A Progressive Change in Currency

Matthew Schroh, Editor in Chief

No one was expecting John Lew’s surprise announcement in July, but it appeared on YouTube with a huge message. The 59-year-old Secretary of Treasury stood outside of the U.S. Treasury Building and confirmed what some had been speculating – a woman will be added to our country’s money, in the middle of the $10 bill.

Since the revival of feminism after World War II, most noticeably in the 1960s and 1970s, progressives have begged for changes like this, and it seems the change is finally coming to pass. Debate among supporters has been mostly focused on who the lucky lady should get the spot in the center of the bill.

Names thrown around for the selection have included Elizabeth Cady Stanton, one of the founders of the feminism movement in America, Rosa Parks, a significant figure in the civil rights movement, Harriet Tubman, an escaped slave who helped others escape, and Betty Friedan, a writer during the third-wave feminism movement.

Critics of the movement to get a woman on the $10 bill often bring up the fact that the man currently featured on our bill, Alexander Hamilton, virtually created the entire American economy when the country was exploring its new independence in the late eighteenth century.

Some also believe a woman shouldn’t be put on the $10 bill because unlike the Americans currently on money – George Washington, Abraham Lincoln, and Benjamin Franklin, to name a few – there has not been an immensely influential woman in American history. Still others believe a woman on money would be fine, but to instead put her on the twenty dollar bill. The man currently on that bill – Andrew Jackson, seventh president of the United States – was infamous for waging war against the bank, causing an economic depression, and behaving cruelly towards Native Americans, threatening them and forcing them to walk two thousand miles off of their land to reservations, blatantly ignoring the fact that the Supreme Court ruled it unconstitutional. These people argue that virtually any woman would better represent a good American on the twenty-dollar-bill than him.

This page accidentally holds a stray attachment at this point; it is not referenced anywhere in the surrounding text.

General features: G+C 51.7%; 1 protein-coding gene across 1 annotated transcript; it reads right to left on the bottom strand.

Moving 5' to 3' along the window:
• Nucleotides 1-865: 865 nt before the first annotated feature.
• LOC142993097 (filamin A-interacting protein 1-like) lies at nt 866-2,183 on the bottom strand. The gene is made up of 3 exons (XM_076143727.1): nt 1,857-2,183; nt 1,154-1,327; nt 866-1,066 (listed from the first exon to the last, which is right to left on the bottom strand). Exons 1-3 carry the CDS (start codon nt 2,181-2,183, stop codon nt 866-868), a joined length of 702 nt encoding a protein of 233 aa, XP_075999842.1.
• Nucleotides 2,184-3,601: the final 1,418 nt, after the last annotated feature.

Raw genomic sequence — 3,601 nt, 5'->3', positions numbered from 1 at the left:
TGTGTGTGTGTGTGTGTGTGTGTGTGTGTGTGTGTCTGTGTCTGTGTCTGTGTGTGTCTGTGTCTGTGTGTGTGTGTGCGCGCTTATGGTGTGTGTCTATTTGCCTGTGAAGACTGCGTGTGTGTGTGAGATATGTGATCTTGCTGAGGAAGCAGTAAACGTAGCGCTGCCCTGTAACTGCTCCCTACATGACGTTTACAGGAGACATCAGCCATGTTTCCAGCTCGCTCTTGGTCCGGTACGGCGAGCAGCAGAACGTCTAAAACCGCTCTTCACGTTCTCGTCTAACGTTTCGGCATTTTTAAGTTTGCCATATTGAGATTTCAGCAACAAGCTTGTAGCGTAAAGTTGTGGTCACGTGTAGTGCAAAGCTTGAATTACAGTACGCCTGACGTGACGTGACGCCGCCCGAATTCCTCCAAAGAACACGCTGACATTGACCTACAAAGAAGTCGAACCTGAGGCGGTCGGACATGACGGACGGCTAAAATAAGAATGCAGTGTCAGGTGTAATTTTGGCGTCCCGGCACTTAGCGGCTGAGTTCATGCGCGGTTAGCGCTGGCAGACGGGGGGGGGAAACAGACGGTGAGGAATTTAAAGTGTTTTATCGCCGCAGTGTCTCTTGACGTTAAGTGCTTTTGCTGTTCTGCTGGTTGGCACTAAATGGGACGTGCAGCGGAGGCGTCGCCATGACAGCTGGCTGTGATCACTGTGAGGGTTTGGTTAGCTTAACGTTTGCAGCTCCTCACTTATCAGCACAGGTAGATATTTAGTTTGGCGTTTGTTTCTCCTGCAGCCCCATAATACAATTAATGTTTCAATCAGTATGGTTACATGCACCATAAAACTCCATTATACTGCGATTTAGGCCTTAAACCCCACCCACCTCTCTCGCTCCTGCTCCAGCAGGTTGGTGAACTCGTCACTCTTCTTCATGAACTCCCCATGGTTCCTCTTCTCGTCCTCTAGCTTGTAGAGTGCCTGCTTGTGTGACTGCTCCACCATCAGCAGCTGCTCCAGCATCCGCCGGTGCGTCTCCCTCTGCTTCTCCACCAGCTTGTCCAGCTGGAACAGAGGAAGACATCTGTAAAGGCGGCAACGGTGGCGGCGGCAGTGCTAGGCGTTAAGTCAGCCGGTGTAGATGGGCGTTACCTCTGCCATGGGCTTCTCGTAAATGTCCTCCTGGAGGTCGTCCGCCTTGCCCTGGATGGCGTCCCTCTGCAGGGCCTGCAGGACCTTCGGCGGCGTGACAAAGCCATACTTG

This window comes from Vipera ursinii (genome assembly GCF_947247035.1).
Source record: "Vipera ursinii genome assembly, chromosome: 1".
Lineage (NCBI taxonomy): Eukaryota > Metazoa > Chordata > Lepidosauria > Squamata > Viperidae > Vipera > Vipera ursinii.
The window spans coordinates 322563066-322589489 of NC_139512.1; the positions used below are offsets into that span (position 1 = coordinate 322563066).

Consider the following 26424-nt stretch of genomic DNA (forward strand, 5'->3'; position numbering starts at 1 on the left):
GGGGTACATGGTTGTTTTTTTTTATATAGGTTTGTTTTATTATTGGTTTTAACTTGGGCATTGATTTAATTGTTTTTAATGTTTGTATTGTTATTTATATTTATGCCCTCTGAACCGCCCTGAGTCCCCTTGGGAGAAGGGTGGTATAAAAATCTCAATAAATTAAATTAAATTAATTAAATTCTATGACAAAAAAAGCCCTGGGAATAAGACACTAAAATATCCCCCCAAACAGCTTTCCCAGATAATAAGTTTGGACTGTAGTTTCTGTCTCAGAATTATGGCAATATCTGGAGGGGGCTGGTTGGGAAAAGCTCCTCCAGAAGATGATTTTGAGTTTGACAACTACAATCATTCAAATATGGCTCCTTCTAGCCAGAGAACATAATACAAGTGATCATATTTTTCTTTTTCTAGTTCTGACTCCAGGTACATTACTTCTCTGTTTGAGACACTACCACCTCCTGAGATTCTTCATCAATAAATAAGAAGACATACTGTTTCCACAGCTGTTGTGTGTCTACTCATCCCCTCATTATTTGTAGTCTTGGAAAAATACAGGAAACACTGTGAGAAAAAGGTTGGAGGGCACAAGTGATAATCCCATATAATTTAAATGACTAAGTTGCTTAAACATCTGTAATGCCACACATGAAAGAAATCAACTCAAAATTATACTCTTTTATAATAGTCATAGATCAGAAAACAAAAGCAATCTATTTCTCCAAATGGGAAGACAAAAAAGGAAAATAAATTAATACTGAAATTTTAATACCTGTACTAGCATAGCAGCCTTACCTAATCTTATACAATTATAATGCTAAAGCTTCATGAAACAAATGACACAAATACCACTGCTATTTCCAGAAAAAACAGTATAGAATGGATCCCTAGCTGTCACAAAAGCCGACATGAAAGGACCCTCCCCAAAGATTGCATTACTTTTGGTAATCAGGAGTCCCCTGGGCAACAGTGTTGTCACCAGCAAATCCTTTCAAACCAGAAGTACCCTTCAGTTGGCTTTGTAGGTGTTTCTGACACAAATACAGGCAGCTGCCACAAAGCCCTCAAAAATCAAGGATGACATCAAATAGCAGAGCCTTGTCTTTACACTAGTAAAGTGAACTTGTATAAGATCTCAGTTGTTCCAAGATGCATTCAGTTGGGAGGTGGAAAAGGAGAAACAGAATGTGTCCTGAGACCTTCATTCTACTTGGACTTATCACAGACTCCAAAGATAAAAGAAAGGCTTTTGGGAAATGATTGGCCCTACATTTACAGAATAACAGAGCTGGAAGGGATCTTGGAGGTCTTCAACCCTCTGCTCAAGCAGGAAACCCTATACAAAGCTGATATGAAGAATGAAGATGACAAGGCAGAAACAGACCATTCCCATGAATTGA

Regardless of the final decision they make, we know that we will be seeing a different face on our money come the year 2020.